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Gene Editing Is Revolutionizing Medicine But Causing a Government Ethics Nightmare

1 month 2 weeks

(Newsweek) – Late last week, reports emerged that scientists in Oregon had used gene-editing technology, known as CRISPR-Cas9, to edit a human embryo. While research like this is already occurring in China and Great Britain, this is the first time scientists in the U.S. have edited an embryo. The move raises the question of whether regulations are strict enough in the U.S. Both Congress and the National Institutes of Health have explicitly said they would not fund research that uses gene-editing to alter embryos. But laws and guidelines are not keeping pace with this fast-moving and controversial work.

Better Drugs, Faster: The Potential of AI-Powered Humans

1 month 3 weeks

(BBC) – Scientists working in tandem with artificial intelligence (AI) could slash the time it takes to develop new drugs – and, crucially, the cost – say tech companies. Developing pharmaceutical drugs is a very expensive and time-consuming business. And as AstraZeneca found out last week, disappointing drug trials can knock millions off your stock market value in a flash. So the faster we can identify promising molecules that could be turned into viable drugs, the better. This is why pharmaceutical companies, such as GlaxoSmithKline (GSK), Merck, Sanofi and Johnson & Johnson, are now turning to artificial intelligence (AI) to help them.

Will Healthcare Inequality Cause Genetic Diseases to Disproportionately Impact the Poor?

1 month 3 weeks

(Gizmodo) – Prenatal testing is a miraculous technology that has drastically altered the course of a woman’s pregnancy since it was first developed in the 1960s. The more recent advent of noninvasive prenatal tests made the procedure even less risky and more widely available. Today, most women are offered screenings for diseases like Down syndrome that result from an abnormal presence of chromosomes, and targeted testing of the parents can hunt for inherited disease traits like Huntington’s at risk of being passed on to a child, as well. But there is a dark side to this miracle of modern medicine, which is that choice is exclusive to those who can afford and access it.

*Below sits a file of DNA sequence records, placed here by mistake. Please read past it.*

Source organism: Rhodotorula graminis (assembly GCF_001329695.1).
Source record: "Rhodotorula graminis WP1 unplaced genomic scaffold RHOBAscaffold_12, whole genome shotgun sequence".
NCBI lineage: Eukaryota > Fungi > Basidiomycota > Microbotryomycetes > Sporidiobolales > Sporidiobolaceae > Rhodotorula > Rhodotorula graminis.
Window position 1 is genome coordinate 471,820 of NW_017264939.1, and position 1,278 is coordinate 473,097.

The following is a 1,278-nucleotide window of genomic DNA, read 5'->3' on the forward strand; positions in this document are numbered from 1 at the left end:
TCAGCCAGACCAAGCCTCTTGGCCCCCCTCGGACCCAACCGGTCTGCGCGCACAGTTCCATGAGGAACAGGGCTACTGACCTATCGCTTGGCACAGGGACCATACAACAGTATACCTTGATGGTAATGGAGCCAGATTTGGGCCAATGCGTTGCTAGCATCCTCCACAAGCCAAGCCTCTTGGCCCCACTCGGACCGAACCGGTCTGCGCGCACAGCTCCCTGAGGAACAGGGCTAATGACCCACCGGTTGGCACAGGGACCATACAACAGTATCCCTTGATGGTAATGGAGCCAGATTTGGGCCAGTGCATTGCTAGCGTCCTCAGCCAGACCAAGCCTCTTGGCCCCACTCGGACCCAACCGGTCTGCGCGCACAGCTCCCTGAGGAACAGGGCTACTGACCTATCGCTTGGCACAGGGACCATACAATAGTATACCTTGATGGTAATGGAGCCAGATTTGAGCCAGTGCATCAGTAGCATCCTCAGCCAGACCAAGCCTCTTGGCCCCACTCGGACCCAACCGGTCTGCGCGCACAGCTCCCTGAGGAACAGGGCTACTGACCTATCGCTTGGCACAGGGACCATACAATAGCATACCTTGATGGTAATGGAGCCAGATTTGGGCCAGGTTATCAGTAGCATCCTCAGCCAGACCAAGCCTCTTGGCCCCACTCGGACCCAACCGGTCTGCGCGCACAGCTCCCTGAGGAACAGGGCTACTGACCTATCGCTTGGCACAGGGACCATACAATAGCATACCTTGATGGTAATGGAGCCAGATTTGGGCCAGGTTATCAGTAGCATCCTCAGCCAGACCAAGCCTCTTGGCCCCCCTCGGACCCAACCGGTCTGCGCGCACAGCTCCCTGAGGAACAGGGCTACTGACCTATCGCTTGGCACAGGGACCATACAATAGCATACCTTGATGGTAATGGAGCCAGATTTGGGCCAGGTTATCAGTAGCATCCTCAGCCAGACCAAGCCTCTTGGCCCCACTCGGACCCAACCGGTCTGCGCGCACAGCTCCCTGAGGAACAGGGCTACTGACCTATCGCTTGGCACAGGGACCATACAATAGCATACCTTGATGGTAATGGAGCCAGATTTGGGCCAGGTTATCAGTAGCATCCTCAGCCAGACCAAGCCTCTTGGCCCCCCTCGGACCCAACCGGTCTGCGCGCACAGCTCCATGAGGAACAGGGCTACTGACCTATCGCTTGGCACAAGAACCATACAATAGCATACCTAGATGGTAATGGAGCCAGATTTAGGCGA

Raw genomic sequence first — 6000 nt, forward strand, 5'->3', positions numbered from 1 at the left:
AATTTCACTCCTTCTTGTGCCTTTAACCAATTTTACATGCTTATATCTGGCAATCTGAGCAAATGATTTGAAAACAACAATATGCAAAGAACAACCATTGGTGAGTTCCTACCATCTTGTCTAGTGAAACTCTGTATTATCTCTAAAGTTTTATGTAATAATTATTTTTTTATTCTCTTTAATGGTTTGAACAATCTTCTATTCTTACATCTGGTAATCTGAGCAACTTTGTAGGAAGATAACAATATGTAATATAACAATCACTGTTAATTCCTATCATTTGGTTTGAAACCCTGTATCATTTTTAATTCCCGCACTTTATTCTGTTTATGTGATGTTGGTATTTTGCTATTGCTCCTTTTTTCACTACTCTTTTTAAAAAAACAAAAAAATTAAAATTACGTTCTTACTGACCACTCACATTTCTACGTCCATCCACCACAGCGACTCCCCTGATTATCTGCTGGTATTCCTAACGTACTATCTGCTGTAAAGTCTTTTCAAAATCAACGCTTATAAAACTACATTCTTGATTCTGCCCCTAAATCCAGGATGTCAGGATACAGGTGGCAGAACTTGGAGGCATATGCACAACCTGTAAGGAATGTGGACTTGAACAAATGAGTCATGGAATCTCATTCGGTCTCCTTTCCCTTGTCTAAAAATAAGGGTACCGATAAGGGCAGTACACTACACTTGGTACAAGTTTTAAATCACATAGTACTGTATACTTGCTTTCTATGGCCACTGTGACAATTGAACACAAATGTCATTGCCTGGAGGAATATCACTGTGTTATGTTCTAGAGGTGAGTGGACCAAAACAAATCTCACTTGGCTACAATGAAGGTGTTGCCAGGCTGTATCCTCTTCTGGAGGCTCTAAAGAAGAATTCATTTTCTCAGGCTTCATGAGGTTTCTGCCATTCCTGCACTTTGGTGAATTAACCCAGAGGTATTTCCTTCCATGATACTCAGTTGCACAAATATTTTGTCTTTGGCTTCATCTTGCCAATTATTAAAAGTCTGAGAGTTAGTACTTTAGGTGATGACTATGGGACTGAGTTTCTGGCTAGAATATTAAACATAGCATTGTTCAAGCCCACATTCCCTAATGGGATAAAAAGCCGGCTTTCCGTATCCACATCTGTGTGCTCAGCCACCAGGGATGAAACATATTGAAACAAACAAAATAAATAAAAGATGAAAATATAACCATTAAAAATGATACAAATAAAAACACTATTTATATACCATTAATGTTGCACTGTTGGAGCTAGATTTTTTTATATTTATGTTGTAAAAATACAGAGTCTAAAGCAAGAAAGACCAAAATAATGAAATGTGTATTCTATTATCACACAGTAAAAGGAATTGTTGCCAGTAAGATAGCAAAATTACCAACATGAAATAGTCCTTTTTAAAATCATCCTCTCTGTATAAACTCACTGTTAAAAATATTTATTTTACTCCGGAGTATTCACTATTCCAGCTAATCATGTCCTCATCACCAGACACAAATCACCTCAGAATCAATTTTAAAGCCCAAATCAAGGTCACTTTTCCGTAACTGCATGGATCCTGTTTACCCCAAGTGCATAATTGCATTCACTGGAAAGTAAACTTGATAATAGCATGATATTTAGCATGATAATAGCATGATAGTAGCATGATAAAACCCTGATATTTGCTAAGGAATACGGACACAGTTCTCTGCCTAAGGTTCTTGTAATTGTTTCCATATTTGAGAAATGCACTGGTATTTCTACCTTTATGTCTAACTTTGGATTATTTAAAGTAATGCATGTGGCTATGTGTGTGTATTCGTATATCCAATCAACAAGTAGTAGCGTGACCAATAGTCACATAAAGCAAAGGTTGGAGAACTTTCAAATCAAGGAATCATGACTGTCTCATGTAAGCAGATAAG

Scientists CRISPR the First Human Embryos in the US (Maybe)

1 month 3 weeks

(Wired) – Big if true, as the saying goes. Mitalipov’s group never intended to implant the eggs into a womb, but the embryos were “clinical quality” and probably could have survived implantation. That makes this only the second time scientists anywhere have edited viable embryos—if that’s indeed what Mitalipov did. Maybe this news is important enough to make it to the popular press without a peer-reviewed, published paper, but without one it’s impossible to be definitive on what Mitalipov actually did versus what he’s claiming to have done.

Judge Pulls Controversial Order of Reduced Sentences for Inmates Who Undergo Birth Control Procedures

1 month 3 weeks

(CBS News) – A judge in Tennessee has rescinded a controversial order that offered reduced sentences for inmates who underwent a birth control procedure and completed an educational course about addiction in newborns. Judge Sam Benningfield in White County, Tennessee, initiated the program to combat the rise in infants born addicted to opioids, he told “CBS This Morning” last week. Benningfield said 80 to 90 percent of cases he encounters involve drug or alcohol abuse. The number of babies born with symptoms of withdrawal has increased 10-fold since the early 2000s.

Charlie Gard Parents Announce Death of ‘Beautiful Boy’

1 month 3 weeks

(BBC) – Charlie Gard, the baby at the centre of a legal row over his treatment, has died, a family spokesman has confirmed. The 11-month-old was moved to a hospice following a High Court ruling. He suffered from an extremely rare genetic condition causing progressive brain damage and muscle weakness. His parents, Connie Yates and Chris Gard, fought a lengthy legal battle with Great Ormond Street Hospital to allow him to be taken to the US for legal treatment.